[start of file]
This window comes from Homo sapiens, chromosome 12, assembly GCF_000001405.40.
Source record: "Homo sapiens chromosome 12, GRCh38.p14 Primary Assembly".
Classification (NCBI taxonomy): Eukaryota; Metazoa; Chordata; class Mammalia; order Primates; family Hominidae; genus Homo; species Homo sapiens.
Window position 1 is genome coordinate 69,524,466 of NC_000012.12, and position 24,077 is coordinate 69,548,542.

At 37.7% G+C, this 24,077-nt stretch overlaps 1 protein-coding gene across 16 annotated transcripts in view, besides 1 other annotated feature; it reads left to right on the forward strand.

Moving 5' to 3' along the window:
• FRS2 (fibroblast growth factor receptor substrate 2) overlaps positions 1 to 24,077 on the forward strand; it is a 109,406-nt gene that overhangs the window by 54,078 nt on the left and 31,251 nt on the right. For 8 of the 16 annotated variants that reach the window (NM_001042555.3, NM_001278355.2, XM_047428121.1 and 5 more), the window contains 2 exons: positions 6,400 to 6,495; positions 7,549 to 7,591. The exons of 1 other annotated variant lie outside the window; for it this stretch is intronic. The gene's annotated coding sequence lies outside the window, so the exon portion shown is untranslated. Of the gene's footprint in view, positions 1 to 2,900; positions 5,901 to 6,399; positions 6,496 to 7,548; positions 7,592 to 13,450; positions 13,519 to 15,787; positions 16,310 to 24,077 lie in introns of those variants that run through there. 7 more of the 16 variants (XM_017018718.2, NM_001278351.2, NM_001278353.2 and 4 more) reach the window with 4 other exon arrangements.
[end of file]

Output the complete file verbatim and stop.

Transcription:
This window comes from Homo sapiens, chromosome 12, assembly GCF_000001405.40.
Source record: "Homo sapiens chromosome 12, GRCh38.p14 Primary Assembly".
Classification (NCBI taxonomy): Eukaryota; Metazoa; Chordata; class Mammalia; order Primates; family Hominidae; genus Homo; species Homo sapiens.
Window position 1 is genome coordinate 69,524,466 of NC_000012.12, and position 24,077 is coordinate 69,548,542.

At 37.7% G+C, this 24,077-nt stretch overlaps 1 protein-coding gene across 16 annotated transcripts in view, besides 1 other annotated feature; it reads left to right on the forward strand.

Moving 5' to 3' along the window:
• FRS2 (fibroblast growth factor receptor substrate 2) overlaps positions 1 to 24,077 on the forward strand; it is a 109,406-nt gene that overhangs the window by 54,078 nt on the left and 31,251 nt on the right. For 8 of the 16 annotated variants that reach the window (NM_001042555.3, NM_001278355.2, XM_047428121.1 and 5 more), the window contains 2 exons: positions 6,400 to 6,495; positions 7,549 to 7,591. The exons of 1 other annotated variant lie outside the window; for it this stretch is intronic. The gene's annotated coding sequence lies outside the window, so the exon portion shown is untranslated. Of the gene's footprint in view, positions 1 to 2,900; positions 5,901 to 6,399; positions 6,496 to 7,548; positions 7,592 to 13,450; positions 13,519 to 15,787; positions 16,310 to 24,077 lie in introns of those variants that run through there. 7 more of the 16 variants (XM_017018718.2, NM_001278351.2, NM_001278353.2 and 4 more) reach the window with 4 other exon arrangements.